The Chairperson wanted clarity if the Constitution prevented things from being applied retrospectively
Ms Ntuli said that Prof Du Plessis was part of the standing advisory committee whose members, as experts, gave independent advice to the Minister.
Mr Netshitenzhe said that the Nedlac report had been tabled but the final decision lay with the Committee.
Regarding the disbursing of funds as prescribed, he said that it was not clear because these were empowering sections of the Bill; the details would be in the regulations.
Mr Netshitenzhe said that the decision not to adopt GI as standalone legislation was a matter of national choice but the current legislation was working and the Department did not want to disturb it. He said that WIPO was developing a model law but treaty formulation took a long time. The Bill addressed current conditions and it would be
Regarding the Tshivhase drum, Mr Netshitenzhe said that the Bill dealt with IP, so the Department of Trade and Industry was not the relevant Department to respond.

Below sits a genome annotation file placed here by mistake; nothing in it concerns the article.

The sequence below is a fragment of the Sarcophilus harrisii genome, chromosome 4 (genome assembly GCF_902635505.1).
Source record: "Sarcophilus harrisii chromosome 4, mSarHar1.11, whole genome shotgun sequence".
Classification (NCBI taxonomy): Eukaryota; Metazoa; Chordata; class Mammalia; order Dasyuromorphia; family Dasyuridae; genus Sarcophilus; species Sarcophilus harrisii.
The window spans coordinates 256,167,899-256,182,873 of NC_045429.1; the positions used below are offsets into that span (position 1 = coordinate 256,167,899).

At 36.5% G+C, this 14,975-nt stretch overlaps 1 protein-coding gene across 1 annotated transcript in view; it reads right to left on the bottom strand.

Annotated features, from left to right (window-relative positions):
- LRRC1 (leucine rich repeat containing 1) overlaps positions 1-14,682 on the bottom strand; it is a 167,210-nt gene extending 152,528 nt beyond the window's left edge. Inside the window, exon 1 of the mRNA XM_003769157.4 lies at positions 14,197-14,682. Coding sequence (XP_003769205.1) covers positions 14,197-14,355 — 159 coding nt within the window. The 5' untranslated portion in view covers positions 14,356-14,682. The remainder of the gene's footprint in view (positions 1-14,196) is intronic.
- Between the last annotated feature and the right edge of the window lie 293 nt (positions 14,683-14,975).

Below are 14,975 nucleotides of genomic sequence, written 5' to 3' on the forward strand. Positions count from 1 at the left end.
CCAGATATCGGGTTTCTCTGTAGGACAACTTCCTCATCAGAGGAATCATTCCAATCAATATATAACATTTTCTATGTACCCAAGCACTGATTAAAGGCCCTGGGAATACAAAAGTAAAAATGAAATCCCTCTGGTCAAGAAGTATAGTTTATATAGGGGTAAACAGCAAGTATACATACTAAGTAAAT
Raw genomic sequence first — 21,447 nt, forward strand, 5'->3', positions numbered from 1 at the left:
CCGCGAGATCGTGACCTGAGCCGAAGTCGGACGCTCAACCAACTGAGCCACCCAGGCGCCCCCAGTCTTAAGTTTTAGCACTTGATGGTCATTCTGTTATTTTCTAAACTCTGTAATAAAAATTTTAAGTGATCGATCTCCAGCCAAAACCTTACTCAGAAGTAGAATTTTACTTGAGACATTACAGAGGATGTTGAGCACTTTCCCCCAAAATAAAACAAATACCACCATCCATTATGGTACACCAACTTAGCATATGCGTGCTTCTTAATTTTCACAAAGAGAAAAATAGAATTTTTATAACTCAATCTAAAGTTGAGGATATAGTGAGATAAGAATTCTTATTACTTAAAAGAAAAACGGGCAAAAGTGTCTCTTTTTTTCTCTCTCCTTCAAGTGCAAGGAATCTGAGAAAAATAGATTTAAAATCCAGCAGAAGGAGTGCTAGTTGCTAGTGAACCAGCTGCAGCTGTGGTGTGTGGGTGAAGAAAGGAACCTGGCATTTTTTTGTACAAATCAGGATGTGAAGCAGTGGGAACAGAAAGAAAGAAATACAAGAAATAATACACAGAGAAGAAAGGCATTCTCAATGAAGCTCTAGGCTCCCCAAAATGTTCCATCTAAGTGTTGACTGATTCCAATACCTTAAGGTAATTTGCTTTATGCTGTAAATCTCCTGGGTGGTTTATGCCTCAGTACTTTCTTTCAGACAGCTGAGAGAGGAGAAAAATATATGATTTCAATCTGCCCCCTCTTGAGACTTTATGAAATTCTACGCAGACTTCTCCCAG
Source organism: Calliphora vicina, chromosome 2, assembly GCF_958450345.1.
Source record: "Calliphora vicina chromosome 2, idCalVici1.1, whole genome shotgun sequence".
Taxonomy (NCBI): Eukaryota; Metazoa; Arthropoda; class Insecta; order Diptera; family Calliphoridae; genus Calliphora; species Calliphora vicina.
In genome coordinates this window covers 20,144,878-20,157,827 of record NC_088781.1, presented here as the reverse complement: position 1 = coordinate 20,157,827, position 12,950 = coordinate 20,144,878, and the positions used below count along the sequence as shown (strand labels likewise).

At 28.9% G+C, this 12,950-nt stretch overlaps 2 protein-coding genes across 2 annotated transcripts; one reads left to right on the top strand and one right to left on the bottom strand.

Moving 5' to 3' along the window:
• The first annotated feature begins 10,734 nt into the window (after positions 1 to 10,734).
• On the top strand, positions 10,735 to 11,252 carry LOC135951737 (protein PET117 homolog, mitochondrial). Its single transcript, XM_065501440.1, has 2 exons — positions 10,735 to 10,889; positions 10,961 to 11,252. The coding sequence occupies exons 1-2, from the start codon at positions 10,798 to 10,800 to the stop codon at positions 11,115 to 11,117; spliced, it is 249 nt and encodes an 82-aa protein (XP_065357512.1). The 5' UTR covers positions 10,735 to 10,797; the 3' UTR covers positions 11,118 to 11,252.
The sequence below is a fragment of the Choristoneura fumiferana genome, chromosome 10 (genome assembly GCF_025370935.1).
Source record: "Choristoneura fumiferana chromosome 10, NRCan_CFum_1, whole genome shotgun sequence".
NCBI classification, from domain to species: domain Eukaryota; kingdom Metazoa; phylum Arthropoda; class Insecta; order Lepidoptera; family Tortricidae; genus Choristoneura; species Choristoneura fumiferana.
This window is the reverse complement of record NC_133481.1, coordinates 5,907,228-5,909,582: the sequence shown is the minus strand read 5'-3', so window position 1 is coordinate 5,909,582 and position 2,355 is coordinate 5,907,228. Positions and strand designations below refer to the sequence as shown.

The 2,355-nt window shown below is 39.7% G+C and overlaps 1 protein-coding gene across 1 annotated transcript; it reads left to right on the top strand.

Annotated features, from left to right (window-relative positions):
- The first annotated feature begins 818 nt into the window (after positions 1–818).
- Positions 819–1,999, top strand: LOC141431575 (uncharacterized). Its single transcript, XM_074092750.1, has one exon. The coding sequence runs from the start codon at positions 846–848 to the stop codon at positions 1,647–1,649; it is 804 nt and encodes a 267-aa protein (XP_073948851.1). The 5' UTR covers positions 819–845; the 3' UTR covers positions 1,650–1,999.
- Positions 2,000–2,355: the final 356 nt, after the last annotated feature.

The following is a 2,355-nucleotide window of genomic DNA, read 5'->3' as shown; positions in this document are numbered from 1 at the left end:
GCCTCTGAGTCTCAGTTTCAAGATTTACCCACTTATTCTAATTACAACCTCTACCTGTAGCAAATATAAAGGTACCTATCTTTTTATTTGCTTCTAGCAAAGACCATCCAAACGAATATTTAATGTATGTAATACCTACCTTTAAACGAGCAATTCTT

Adv Rory Voller, Director Legal and Regulatory Services (Companies and Intellectual Property Registration Office), Department of Trade and Industry, said that the Bill proposed the establishment of communal structures in areas to establish purposeful vehicles to deal with rights, royalties, etc. The role of the traditional leader would be as trustee of the vehicle or to set up a board to issue payout of royalties. On expropriation he said that the expropriation measure would come in effect if the Identity of a community was of unknown; then royalties would go to State which would hold them in trust pending any claims
Adv Voller said that the alternate dispute resolution would be similar to existing tribunals. Currently the Companies Act was also proposing a Companies Tribunal for arbitration and mediation.